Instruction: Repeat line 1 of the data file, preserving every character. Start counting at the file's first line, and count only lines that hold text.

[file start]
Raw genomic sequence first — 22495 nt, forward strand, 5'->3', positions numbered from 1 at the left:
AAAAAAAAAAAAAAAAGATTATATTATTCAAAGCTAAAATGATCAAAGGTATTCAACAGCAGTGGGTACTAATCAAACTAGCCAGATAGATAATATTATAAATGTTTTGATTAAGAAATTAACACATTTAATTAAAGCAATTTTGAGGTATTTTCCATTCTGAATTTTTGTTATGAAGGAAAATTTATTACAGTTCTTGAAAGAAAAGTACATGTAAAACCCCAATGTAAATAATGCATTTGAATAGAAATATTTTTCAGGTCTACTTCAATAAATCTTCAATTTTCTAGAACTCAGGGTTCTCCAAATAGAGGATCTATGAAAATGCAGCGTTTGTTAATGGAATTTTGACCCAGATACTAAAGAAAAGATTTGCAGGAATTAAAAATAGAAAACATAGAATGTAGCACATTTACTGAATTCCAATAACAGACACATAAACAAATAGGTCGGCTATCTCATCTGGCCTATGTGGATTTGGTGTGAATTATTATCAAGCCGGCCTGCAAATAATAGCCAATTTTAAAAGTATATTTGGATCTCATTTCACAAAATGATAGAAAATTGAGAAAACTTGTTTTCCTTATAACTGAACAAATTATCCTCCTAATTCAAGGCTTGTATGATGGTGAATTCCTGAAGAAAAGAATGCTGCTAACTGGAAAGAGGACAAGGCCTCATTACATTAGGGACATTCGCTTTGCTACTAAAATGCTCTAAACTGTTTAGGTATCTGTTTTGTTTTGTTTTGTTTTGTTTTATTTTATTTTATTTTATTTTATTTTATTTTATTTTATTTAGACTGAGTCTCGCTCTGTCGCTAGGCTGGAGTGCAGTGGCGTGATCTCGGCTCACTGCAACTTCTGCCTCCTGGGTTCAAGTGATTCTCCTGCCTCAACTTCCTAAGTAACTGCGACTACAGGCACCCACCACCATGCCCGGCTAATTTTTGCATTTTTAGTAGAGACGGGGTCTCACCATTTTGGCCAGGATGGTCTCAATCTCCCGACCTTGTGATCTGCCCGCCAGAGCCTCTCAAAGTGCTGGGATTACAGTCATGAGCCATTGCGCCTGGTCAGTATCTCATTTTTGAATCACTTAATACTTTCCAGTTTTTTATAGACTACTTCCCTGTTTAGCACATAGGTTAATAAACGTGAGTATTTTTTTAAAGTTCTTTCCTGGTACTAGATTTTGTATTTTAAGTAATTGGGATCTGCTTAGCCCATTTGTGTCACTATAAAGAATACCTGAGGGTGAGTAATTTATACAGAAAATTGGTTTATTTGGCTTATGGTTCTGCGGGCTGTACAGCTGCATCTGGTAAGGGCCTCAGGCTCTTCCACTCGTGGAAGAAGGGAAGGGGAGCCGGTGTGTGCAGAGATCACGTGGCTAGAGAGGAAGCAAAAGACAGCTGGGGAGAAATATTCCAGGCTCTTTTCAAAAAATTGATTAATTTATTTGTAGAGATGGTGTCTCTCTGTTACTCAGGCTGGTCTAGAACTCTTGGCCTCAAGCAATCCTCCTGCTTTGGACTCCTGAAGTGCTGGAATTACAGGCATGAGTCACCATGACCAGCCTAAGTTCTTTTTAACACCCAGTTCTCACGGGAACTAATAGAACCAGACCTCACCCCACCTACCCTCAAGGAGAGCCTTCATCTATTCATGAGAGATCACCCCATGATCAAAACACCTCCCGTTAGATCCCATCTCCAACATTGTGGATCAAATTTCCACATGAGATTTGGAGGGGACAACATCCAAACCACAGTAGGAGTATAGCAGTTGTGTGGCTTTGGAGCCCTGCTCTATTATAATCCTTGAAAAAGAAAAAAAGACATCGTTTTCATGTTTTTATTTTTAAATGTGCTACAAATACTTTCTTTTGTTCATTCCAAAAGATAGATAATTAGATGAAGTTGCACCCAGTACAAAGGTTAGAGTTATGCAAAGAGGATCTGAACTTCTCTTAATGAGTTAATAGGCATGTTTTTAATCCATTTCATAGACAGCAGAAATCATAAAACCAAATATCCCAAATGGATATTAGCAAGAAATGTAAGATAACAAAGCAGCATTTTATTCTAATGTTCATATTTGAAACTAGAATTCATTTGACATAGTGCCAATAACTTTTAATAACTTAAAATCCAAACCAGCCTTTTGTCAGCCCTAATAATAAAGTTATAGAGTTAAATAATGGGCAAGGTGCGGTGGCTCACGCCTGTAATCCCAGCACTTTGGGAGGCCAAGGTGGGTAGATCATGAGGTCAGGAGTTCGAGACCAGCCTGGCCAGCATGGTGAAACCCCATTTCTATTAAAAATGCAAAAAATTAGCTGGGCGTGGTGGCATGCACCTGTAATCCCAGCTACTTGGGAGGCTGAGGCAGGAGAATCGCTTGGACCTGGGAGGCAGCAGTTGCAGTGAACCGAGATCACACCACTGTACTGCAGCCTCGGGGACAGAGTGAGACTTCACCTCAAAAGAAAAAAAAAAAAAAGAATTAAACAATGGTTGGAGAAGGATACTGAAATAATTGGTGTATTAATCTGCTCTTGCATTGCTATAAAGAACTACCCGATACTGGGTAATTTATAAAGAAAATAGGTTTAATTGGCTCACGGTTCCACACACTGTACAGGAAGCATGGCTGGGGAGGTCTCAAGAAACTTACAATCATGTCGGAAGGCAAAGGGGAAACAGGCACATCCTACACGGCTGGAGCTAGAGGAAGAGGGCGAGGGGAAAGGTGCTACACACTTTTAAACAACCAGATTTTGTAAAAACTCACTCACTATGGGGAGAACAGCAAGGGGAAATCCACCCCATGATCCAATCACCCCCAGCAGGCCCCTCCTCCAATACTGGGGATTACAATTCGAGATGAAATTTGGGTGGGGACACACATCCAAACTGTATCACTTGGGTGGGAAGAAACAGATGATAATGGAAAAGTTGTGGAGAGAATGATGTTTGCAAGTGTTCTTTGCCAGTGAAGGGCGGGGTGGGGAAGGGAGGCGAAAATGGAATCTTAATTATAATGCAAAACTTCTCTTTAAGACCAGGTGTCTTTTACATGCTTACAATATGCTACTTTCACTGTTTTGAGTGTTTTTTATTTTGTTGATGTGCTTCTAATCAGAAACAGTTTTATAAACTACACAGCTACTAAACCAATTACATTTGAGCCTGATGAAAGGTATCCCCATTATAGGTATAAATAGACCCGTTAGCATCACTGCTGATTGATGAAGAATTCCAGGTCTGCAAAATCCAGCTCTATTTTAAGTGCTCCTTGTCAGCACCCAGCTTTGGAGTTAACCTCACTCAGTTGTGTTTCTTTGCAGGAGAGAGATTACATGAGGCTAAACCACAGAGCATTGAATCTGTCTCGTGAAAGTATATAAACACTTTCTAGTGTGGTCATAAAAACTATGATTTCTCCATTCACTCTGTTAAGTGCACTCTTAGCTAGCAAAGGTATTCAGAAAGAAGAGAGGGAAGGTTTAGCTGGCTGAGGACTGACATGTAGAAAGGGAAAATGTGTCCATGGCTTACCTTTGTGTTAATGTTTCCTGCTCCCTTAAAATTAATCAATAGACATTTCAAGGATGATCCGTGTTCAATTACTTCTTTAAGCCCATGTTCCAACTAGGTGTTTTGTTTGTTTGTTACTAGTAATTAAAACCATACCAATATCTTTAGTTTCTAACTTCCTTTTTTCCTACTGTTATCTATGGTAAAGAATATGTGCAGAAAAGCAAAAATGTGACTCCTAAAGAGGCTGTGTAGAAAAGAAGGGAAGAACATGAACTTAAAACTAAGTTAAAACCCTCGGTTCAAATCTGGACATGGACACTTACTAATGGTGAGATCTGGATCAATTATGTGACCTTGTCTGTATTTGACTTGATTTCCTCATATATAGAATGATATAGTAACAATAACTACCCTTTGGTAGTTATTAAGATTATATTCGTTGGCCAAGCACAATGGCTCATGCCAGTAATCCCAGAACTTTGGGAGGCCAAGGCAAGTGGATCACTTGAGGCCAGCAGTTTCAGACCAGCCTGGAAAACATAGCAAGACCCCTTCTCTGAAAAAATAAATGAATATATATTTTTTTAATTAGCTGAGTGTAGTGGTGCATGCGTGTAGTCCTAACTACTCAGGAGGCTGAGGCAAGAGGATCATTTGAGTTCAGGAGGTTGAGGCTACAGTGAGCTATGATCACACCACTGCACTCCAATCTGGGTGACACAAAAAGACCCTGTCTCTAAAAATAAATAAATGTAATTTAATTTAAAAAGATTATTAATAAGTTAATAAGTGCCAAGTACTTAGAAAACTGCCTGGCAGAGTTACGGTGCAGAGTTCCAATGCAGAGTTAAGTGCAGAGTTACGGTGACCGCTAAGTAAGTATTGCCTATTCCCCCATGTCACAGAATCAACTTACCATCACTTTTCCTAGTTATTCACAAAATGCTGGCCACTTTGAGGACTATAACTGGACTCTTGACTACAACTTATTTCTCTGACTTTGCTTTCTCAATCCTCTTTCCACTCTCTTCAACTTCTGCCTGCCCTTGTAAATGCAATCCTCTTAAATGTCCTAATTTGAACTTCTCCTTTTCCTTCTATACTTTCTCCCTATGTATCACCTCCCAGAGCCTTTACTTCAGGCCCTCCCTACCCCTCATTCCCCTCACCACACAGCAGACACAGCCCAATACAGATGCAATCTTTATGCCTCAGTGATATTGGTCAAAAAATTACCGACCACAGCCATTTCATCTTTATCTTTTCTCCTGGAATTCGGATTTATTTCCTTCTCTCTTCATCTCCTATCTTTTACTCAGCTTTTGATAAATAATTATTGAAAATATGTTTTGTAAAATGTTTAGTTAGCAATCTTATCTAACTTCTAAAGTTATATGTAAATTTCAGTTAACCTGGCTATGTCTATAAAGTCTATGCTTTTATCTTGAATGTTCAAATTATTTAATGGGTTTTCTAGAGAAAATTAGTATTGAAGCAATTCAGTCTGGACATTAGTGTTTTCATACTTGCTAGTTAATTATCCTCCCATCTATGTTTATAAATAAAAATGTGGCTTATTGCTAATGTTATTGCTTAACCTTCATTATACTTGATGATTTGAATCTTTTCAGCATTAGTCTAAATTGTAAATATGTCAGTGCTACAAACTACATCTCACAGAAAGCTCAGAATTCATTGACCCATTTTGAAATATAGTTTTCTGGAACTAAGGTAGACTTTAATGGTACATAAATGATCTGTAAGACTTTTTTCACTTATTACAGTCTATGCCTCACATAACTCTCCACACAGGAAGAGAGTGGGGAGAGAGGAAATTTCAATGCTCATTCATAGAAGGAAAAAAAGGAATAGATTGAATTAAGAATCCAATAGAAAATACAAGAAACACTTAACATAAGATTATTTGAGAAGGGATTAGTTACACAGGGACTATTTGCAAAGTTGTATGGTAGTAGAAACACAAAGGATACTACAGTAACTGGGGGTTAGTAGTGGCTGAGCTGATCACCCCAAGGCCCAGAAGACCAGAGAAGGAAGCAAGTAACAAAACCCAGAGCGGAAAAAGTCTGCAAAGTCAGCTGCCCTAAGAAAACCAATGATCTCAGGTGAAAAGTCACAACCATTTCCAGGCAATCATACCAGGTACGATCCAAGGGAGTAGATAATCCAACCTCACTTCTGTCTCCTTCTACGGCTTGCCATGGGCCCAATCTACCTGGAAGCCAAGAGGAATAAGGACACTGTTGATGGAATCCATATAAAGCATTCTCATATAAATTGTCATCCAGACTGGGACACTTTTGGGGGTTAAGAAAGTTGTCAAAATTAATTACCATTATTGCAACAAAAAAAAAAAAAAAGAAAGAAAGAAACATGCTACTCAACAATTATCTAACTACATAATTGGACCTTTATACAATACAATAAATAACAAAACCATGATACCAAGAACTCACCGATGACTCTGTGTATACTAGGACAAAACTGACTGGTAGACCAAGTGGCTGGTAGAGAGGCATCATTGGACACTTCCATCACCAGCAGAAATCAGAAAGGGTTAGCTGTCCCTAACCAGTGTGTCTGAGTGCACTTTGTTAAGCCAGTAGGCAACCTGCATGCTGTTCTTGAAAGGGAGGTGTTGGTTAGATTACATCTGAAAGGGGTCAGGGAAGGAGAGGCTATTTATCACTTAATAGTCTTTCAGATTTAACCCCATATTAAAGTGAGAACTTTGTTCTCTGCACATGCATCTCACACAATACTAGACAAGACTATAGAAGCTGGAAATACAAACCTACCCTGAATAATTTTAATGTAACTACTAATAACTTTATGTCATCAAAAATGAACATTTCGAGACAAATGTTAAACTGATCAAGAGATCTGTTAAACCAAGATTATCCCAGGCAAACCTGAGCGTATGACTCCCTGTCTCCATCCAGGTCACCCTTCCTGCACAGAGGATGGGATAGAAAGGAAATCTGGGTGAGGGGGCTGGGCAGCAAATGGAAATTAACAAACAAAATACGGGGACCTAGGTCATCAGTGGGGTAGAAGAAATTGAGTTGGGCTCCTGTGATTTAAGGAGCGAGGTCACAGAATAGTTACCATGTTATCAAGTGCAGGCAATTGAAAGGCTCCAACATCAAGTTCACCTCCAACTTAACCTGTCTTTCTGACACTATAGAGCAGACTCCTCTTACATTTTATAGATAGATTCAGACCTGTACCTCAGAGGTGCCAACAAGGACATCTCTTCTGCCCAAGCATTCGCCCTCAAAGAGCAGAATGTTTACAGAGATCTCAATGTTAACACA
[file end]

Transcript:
Raw genomic sequence first — 22495 nt, forward strand, 5'->3', positions numbered from 1 at the left: